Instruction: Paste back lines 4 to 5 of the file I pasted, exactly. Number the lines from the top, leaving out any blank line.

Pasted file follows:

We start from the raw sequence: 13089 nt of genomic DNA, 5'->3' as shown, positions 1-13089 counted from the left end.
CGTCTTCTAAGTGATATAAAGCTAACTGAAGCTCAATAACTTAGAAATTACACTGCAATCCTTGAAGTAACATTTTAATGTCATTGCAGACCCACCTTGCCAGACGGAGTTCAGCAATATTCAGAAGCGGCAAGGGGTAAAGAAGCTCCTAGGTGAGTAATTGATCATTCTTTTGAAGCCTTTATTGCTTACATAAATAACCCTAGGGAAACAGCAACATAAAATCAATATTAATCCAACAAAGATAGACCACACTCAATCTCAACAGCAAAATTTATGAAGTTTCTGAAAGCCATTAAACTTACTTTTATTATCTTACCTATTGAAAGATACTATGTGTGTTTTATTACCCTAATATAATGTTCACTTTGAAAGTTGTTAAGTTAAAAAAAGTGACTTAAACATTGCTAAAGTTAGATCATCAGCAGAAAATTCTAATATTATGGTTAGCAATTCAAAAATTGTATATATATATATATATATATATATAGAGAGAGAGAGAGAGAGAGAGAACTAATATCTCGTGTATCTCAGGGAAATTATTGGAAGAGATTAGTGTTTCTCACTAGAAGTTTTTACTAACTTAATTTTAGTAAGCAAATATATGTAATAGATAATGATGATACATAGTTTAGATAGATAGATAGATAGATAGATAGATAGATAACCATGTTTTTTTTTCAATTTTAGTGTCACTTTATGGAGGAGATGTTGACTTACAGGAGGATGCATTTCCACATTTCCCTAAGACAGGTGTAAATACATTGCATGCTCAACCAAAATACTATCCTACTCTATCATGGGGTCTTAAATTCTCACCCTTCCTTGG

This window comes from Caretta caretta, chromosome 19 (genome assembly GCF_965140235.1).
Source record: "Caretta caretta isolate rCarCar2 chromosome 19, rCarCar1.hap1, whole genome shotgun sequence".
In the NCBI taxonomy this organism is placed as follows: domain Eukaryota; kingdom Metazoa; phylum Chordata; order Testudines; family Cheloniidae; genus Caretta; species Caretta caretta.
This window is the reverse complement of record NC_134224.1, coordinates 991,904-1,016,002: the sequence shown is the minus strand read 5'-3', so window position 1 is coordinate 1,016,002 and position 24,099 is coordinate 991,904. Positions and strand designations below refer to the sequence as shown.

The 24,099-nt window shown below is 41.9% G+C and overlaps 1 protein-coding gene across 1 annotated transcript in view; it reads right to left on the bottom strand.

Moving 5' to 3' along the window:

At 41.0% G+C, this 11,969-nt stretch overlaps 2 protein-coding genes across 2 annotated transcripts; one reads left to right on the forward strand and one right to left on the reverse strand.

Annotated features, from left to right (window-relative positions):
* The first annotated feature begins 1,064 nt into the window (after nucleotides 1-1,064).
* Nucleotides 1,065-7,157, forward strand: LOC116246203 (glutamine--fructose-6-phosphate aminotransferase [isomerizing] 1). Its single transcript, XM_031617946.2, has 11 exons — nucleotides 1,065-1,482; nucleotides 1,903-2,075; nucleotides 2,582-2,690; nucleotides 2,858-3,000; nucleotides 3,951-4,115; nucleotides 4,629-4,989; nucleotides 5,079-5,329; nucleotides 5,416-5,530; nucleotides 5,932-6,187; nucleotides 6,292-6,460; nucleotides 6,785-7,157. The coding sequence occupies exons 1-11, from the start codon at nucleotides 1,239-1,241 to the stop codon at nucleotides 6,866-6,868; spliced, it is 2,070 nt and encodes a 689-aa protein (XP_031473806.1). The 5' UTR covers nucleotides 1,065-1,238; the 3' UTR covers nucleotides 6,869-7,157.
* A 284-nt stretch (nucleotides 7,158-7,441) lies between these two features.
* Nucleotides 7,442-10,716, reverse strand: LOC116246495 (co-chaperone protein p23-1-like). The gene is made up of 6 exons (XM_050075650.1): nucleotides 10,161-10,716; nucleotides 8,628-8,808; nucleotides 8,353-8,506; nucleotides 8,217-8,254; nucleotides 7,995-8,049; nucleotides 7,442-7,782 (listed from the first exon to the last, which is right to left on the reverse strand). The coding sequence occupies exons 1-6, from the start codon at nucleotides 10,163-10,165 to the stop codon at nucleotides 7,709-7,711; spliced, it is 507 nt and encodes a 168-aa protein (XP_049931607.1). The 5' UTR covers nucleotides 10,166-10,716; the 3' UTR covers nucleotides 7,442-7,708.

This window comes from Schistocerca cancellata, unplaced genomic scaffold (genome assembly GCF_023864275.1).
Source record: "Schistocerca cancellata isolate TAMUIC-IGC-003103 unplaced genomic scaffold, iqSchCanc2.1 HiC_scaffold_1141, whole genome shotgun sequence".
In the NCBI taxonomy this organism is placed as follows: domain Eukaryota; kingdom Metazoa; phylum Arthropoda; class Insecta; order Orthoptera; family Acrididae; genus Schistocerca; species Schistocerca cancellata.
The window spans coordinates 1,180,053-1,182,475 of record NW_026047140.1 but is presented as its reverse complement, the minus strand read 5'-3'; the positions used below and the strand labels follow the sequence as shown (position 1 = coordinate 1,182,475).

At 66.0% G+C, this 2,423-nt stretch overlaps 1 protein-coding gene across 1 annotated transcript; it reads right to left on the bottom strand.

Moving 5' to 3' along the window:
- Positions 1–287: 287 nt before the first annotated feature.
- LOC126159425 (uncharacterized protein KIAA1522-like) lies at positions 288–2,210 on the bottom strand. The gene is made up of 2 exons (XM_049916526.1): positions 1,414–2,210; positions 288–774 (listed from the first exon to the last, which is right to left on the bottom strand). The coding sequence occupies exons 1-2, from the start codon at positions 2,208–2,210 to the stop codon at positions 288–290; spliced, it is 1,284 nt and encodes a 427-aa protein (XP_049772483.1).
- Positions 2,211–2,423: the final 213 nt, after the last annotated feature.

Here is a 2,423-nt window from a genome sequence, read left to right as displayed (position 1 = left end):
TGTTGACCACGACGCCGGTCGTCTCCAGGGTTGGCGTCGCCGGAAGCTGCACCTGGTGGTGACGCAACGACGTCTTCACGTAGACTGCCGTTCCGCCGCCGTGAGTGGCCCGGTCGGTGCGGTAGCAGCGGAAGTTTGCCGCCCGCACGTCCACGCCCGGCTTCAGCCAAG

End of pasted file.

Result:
Source record: "Caretta caretta isolate rCarCar2 chromosome 19, rCarCar1.hap1, whole genome shotgun sequence".
In the NCBI taxonomy this organism is placed as follows: domain Eukaryota; kingdom Metazoa; phylum Chordata; order Testudines; family Cheloniidae; genus Caretta; species Caretta caretta.